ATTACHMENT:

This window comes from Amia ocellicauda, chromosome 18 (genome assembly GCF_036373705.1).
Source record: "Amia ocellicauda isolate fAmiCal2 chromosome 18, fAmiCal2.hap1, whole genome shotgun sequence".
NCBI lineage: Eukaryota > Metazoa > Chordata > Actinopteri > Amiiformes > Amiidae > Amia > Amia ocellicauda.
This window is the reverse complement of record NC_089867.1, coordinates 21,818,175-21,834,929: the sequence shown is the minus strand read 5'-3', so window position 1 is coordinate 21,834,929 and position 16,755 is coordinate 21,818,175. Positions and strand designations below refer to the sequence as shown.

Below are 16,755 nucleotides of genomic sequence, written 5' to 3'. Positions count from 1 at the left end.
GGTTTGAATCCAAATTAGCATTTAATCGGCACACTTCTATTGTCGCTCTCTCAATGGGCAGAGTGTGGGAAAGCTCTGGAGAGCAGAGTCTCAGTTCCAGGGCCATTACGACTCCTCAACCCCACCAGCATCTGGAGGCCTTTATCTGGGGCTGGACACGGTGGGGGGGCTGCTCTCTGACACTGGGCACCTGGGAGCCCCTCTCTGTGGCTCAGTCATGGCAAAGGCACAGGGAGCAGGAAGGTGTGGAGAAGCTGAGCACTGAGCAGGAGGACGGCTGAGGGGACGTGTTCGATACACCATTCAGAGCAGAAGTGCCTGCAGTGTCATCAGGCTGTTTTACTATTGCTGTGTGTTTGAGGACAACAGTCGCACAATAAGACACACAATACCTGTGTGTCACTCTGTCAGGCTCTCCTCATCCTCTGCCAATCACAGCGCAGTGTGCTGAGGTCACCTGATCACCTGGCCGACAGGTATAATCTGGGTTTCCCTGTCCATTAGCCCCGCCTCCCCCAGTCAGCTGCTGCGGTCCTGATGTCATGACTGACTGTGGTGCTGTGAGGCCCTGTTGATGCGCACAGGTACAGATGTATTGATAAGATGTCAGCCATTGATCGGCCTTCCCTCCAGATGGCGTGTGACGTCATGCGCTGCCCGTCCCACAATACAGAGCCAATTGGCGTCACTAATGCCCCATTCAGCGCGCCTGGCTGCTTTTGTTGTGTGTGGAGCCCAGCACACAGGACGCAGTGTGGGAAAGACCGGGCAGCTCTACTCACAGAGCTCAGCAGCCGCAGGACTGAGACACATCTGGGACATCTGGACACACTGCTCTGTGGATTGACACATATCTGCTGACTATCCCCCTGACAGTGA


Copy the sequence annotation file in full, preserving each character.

This window comes from Amia ocellicauda, chromosome 18 (genome assembly GCF_036373705.1).
Source record: "Amia ocellicauda isolate fAmiCal2 chromosome 18, fAmiCal2.hap1, whole genome shotgun sequence".
NCBI lineage: Eukaryota > Metazoa > Chordata > Actinopteri > Amiiformes > Amiidae > Amia > Amia ocellicauda.
This window is the reverse complement of record NC_089867.1, coordinates 21,818,175-21,834,929: the sequence shown is the minus strand read 5'-3', so window position 1 is coordinate 21,834,929 and position 16,755 is coordinate 21,818,175. Positions and strand designations below refer to the sequence as shown.

Below are 16,755 nucleotides of genomic sequence, written 5' to 3'. Positions count from 1 at the left end.
GGTTTGAATCCAAATTAGCATTTAATCGGCACACTTCTATTGTCGCTCTCTCAATGGGCAGAGTGTGGGAAAGCTCTGGAGAGCAGAGTCTCAGTTCCAGGGCCATTACGACTCCTCAACCCCACCAGCATCTGGAGGCCTTTATCTGGGGCTGGACACGGTGGGGGGGCTGCTCTCTGACACTGGGCACCTGGGAGCCCCTCTCTGTGGCTCAGTCATGGCAAAGGCACAGGGAGCAGGAAGGTGTGGAGAAGCTGAGCACTGAGCAGGAGGACGGCTGAGGGGACGTGTTCGATACACCATTCAGAGCAGAAGTGCCTGCAGTGTCATCAGGCTGTTTTACTATTGCTGTGTGTTTGAGGACAACAGTCGCACAATAAGACACACAATACCTGTGTGTCACTCTGTCAGGCTCTCCTCATCCTCTGCCAATCACAGCGCAGTGTGCTGAGGTCACCTGATCACCTGGCCGACAGGTATAATCTGGGTTTCCCTGTCCATTAGCCCCGCCTCCCCCAGTCAGCTGCTGCGGTCCTGATGTCATGACTGACTGTGGTGCTGTGAGGCCCTGTTGATGCGCACAGGTACAGATGTATTGATAAGATGTCAGCCATTGATCGGCCTTCCCTCCAGATGGCGTGTGACGTCATGCGCTGCCCGTCCCACAATACAGAGCCAATTGGCGTCACTAATGCCCCATTCAGCGCGCCTGGCTGCTTTTGTTGTGTGTGGAGCCCAGCACACAGGACGCAGTGTGGGAAAGACCGGGCAGCTCTACTCACAGAGCTCAGCAGCCGCAGGACTGAGACACATCTGGGACATCTGGACACACTGCTCTGTGGATTGACACATATCTGCTGACTATCCCCCTGACAGTGA